Author Topic: How retirement systems vary, country to country  (Read 172 times)

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Offline EC

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How retirement systems vary, country to country
« on: December 29, 2013, 02:18:01 AM »
Via AP:

Retirement systems vary widely from country to country. In China, policymakers are just beginning to expand retirement benefits to everyone. In Australia, people have been compelled for years to save for their own retirements. Italy and Germany are raising retirement ages and cutting benefits.

Here's a look at retirement systems in key nations:


The United States is struggling to finance its promises to future retirees. Social Security is the core of its system. Social Security payments are financed by a tax on both workers and employers. The payments average $1,269 a month. Two-thirds of retirees rely on Social Security for most of their income. Americans can collect as early as age 62 but don't receive the full benefit unless they wait later to collect — until age 66 for those born from 1943 through 1959 and age 67 for those born after. Many also rely on corporate pensions. But companies have been replacing them with 401(k)-style plans. These plans require employees to save and invest themselves. But many who are eligible for 401(k) or similar plans don't enroll in them, contribute too little or raid their accounts before retirement.


China's population is aging rapidly. That has left a shortage of working-age people to pay into the pension system. For now, the retirement system remains generous for most city dwellers. Urban workers pay 8 percent of their income toward retirement; their employers add 20 percent. The pensions equal about half of pre-retirement income. Men are eligible for pensions at 60, women at 50 to 55. Only about half of adults are covered by the urban pensions or similar pensions that are available to government workers. In 2009, China introduced a pension plan for rural areas. But it's barely begun. And it pays rural retirees an average of just $12 a month. Policymakers are considering raising the retirement age for urban workers. China tightly regulates investing, making it difficult for workers to put money in riskier investments that offer higher returns and the potential to build significant retirement savings. China is reviewing ways to ease investment restrictions.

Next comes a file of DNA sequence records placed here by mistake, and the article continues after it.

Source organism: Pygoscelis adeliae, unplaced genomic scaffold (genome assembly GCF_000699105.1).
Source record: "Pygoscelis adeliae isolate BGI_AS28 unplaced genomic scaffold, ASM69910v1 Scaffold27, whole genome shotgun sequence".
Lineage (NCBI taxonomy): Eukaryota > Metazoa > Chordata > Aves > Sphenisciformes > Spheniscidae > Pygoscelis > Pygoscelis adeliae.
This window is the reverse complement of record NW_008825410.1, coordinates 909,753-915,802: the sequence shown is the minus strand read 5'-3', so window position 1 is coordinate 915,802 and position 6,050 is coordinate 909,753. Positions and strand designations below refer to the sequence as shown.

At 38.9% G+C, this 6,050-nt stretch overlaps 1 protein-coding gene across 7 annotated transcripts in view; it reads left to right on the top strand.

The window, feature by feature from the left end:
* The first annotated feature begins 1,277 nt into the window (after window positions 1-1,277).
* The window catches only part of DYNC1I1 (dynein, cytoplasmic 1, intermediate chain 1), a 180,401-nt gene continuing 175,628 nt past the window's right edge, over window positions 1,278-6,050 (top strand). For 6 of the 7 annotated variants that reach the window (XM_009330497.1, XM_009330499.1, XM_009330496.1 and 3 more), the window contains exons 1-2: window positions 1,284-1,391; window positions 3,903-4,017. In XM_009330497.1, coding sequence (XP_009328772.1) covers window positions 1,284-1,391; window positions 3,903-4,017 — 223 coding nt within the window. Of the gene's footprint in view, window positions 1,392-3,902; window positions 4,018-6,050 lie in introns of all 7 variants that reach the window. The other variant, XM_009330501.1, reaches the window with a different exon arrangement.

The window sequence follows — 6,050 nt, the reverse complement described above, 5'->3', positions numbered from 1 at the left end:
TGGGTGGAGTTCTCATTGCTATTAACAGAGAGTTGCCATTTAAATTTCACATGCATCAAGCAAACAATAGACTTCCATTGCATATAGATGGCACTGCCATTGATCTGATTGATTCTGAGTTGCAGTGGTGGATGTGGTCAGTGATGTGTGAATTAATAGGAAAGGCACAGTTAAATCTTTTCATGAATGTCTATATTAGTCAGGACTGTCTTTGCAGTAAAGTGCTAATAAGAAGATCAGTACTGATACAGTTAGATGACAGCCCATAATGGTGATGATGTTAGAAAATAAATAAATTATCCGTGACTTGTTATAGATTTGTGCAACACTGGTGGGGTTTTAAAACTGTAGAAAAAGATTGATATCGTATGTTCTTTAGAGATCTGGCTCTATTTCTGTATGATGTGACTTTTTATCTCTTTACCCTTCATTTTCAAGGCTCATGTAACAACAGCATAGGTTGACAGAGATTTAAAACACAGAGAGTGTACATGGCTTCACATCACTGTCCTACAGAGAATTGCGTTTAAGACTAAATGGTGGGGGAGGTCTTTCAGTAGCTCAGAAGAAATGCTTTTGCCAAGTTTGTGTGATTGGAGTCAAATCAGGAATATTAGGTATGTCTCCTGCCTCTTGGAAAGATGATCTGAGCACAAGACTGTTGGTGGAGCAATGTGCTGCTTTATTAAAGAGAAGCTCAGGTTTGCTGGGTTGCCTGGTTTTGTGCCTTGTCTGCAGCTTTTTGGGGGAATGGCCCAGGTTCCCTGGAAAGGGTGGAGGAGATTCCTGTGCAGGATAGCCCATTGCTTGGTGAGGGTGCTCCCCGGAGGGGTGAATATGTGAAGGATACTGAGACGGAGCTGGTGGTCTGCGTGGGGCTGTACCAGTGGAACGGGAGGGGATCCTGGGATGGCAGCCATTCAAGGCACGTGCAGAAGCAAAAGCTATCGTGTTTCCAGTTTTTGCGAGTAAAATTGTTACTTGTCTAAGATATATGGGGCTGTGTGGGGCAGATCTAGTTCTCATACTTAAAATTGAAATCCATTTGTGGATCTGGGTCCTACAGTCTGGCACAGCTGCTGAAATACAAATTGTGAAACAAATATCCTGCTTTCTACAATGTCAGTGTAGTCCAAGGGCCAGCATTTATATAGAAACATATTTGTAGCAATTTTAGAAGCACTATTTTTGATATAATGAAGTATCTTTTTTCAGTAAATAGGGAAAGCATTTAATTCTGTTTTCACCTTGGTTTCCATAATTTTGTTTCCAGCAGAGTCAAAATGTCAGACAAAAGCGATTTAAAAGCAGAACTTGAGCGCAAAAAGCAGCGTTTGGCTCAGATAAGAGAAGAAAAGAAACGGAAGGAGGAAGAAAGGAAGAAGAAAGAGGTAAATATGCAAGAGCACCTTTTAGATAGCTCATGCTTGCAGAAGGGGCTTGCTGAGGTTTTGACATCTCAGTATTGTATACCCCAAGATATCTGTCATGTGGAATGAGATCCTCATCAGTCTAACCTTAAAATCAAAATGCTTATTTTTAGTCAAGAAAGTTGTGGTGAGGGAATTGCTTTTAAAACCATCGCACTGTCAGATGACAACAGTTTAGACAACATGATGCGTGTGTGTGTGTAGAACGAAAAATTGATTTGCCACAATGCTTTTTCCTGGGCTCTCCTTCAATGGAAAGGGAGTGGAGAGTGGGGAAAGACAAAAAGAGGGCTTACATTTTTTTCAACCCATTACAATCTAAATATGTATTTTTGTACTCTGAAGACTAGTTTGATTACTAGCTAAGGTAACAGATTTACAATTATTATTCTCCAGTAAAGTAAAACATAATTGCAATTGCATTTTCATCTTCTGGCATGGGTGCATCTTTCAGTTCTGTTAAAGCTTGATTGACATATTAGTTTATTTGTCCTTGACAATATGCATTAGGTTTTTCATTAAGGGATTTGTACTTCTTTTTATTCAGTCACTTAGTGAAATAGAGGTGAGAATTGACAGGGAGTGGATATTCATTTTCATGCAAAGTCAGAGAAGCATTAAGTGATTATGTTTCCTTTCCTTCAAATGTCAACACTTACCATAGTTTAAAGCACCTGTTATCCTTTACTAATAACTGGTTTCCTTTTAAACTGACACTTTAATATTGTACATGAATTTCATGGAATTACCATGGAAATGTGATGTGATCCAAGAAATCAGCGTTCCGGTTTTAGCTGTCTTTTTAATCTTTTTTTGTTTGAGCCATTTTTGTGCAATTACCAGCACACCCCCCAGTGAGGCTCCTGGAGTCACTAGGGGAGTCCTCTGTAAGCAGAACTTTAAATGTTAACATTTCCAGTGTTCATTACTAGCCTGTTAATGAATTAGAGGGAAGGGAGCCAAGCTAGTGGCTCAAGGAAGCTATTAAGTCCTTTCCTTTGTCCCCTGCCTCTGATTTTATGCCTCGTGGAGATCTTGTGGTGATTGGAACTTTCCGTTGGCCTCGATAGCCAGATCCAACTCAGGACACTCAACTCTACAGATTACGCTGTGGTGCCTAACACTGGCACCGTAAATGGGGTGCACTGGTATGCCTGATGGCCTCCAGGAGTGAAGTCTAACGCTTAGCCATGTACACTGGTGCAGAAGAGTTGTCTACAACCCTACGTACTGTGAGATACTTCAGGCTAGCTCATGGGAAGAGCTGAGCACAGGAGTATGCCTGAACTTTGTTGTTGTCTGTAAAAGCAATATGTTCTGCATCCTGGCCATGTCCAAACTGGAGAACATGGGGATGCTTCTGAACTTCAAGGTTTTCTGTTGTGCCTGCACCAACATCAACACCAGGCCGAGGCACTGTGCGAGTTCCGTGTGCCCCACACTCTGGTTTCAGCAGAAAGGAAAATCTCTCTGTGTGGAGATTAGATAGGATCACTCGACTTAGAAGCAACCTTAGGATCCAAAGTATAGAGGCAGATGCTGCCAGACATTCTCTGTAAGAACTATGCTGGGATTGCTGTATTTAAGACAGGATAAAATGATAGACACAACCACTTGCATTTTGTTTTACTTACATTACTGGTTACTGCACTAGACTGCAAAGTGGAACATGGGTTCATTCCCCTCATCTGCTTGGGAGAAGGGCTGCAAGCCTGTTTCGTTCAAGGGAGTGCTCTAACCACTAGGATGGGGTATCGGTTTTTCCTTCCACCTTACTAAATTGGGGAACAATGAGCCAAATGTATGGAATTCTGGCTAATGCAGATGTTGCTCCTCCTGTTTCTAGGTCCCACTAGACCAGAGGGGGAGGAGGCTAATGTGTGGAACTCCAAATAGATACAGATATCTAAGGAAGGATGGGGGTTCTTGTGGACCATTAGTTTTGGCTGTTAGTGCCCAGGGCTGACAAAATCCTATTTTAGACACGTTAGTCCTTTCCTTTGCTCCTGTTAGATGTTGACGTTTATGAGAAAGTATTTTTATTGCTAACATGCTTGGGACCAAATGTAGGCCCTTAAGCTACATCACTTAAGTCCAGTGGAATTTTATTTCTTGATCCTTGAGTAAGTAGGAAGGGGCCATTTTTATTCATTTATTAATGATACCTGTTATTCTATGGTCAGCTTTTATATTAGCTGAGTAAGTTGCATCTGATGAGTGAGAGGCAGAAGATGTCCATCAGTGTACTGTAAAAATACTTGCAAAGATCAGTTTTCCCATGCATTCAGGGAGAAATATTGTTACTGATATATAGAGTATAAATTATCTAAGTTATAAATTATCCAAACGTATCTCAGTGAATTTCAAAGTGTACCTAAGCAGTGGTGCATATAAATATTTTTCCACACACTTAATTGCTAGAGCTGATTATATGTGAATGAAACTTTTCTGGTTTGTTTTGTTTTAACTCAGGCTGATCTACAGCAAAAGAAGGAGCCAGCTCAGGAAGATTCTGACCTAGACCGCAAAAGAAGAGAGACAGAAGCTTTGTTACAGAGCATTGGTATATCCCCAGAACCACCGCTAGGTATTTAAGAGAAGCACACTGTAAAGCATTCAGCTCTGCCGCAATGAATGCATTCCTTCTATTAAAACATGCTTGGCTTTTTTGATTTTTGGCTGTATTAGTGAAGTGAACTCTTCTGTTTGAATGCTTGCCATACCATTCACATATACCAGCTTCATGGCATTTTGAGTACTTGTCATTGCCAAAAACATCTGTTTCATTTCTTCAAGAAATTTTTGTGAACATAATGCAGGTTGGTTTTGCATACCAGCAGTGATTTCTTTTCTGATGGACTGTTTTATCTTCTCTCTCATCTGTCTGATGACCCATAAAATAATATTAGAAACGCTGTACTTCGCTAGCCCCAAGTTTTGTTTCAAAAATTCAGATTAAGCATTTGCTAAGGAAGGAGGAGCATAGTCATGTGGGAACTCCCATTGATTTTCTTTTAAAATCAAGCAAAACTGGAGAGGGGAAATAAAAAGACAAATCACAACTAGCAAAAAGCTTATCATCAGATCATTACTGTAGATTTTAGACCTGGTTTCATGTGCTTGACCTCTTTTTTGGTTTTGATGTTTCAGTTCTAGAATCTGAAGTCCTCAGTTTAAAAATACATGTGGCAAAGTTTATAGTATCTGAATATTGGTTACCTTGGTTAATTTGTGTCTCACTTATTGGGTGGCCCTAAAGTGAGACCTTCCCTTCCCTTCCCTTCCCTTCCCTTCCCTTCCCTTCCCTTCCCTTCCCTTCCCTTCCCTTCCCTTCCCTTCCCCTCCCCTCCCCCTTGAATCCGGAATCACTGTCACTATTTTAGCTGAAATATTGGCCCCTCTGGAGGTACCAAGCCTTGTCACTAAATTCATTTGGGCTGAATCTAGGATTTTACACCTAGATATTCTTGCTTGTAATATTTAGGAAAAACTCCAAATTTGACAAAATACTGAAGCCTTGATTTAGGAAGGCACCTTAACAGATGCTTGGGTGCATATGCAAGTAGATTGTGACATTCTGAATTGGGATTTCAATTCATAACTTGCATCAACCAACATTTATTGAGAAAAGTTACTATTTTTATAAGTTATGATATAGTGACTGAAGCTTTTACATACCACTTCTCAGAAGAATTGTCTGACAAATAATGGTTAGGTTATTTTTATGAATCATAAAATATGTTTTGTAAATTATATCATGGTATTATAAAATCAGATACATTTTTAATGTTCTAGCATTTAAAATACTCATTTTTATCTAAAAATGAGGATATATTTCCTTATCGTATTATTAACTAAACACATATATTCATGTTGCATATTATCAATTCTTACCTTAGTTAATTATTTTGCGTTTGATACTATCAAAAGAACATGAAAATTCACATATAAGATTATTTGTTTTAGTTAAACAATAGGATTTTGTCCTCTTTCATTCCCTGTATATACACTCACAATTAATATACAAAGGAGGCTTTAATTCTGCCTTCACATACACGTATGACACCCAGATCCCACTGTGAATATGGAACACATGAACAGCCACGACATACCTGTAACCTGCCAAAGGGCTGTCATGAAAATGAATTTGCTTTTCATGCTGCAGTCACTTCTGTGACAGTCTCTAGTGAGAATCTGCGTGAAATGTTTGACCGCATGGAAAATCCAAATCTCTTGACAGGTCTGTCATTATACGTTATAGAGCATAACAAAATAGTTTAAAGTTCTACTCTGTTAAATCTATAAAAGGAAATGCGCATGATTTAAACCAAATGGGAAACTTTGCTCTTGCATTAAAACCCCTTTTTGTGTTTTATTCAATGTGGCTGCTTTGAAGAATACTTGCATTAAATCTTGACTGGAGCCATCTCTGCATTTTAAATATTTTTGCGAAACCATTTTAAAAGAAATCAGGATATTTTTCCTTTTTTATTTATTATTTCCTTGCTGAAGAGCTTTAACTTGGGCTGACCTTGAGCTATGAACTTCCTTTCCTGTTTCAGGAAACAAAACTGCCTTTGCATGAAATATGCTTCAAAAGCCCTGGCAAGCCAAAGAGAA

An aging Japan is struggling to finance the retirement of its baby boom generation. It has a three-part system: Workers receive a flat-rate pension of about 66,000 yen ($657) a month from a fund partially financed by worker contributions. They also receive a second pension based on their earnings, financed entirely by their contributions. And they can contribute to additional plans that are voluntary. They can collect the flat-rate pension after contributing for 25 years; they become eligible for a full benefit after 40 years. The flat-rate and earnings-based pensions combined replace an average of only about 25 percent of pre-retirement income. Many older Japanese, who had lifetime jobs with good benefits, have accumulated hefty savings. But younger workers, who came of age amid a sluggish economy and corporate cutbacks, are struggling to save.


The other listed countries at link.
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